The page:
One of the top-selling singles of all time in Ireland
The year was 2000, a new millennium, Bertie was Taoiseach, McAleese was President and Mc Cabe would become King.
Maniac 2000 was released on this day (Feb 11th) 20 years ago.
It would spend 10 weeks at number 1 on the Irish charts keeping Madonna, Westlife, All Saints and The Back Street Boys all at bay.
Mark McCabe presents iGnite on iRadio every Saturday from 6 PM
Dave & Fionnuala spoke to Mark on the 20th Anniversary to gauge his feelings on the track
You can listen to the UNCUT interview here or continue reading…
What are your feelings on Maniac 2000 Today?
Sometimes I’m embarrassed. Sometimes I’m incredibly proud. I guess it’s when I’m actually there in the moment where I’m in a club or whatever and I’m playing it and you just see the reaction and you feel the reaction and you look at some people in the face, the people that are kind of upfront because they’ve been waiting the entire night for this to happen.
I was at a wedding very recently and people were kind of half expecting me to get up and do it. I generally don’t do that because I just don’t. I didn’t do it for close family members, so I kind of felt like if I was to do it for somebody else it would insult them.
But people were like… We were coming down in the car and they were talking about it, we knew you were going to be here, and they were just so disappointed you didn’t do it, because we all kind of… We half expected the world to implode when it came on.
When you get that kind of reaction from people and when you actually are there in the moment you go, ah, I get it. But I suppose it’s the standing away from it and kind of reminiscing on it that’s kind of a little bit confusing.
So look here, if you’re asking me where am I with it, you know, look, I can’t deny it. There’s no way to deny it, and I’m incredibly proud, like I say, that it’s managed to achieve what it’s achieved, and I’m incredibly embarrassed it’s managed to achieve what it’s managed to achieve when there’s so much great music out there. But look, it is what it is.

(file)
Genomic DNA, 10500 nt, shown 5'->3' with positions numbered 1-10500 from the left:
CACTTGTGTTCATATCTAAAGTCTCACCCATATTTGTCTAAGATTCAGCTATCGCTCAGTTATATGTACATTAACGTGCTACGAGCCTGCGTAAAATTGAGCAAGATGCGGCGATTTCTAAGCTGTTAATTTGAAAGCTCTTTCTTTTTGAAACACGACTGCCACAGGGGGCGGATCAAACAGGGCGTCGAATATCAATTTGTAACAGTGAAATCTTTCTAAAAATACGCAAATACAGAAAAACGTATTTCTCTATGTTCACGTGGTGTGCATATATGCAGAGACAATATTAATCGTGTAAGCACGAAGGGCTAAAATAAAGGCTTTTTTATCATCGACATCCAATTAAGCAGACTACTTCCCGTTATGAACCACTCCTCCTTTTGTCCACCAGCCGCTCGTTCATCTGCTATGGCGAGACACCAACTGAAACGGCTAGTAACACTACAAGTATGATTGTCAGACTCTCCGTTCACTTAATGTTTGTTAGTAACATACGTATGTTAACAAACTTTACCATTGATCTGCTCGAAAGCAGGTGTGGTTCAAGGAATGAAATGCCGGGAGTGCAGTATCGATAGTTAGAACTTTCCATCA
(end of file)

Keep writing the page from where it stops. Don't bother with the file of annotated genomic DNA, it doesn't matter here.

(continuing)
What was it like after Maniac 2000 was released?
The big challenge was everyone was like, “Okay, so what’s next?” We had labels from the UK flying in and offering us silly money because they wanted to license the track and put it out in the UK. So when a track that was supposed to have done nothing and was just a bit of a laugh actually turns out to be something massive it sort of unlocks a whole world for everybody that was involved.
So, of course, there was a massive argument and everybody fell out and we moved on. I signed a deal with Universal and they were like Well, what do you want to do and how do you want to proceed from this, and I was kind of going I’m never, ever going to be able to top this, like this is just too big. How am I going to come up with something that does 10 weeks at number one?
So I struggled for a long time to try and figure it out, and of course never actually managed to do that again. But I put out an album at Universal which was completely different, and we actually put it out as something different, so it was called Music from the Fourth Place. But it was all still about Maniac. No matter what I did or where I went, it was all about Maniac, and I get that.
Do you regret releasing Maniac 2000?
Long Pause…….. I don’t regret it, but I always wonder what might have happened if I didn’t, because I think once I released that I kind of put myself into a pigeonhole that ultimately I’ll always find hard to get out of. If I had gone down another route and, you know, released different music at that time and not have had something as big as that track, which is like an amazing complaint to have… People struggle their entire careers trying to get a hit or for a song to do well.
So I don’t take it flippantly. I know what it means to have a hit, and especially to have something that’s up there with the top five biggest selling tracks of all time in this country. It’s like Riverdance, Candle in the Wind, Maniac 2000. So it’s really good… You know, it’s a great place to be in, but I wonder sometimes what might have happened or what I might have become if I hadn’t of released that track.
Would I be taken more seriously? Would I be selling out stadiums now because I had got past that one-hit wonder or not been involved with that one-hit-wonder thing? But look, it is what it is. You can’t change your past, so the challenge is to keep on, keeping on, and keep on making music.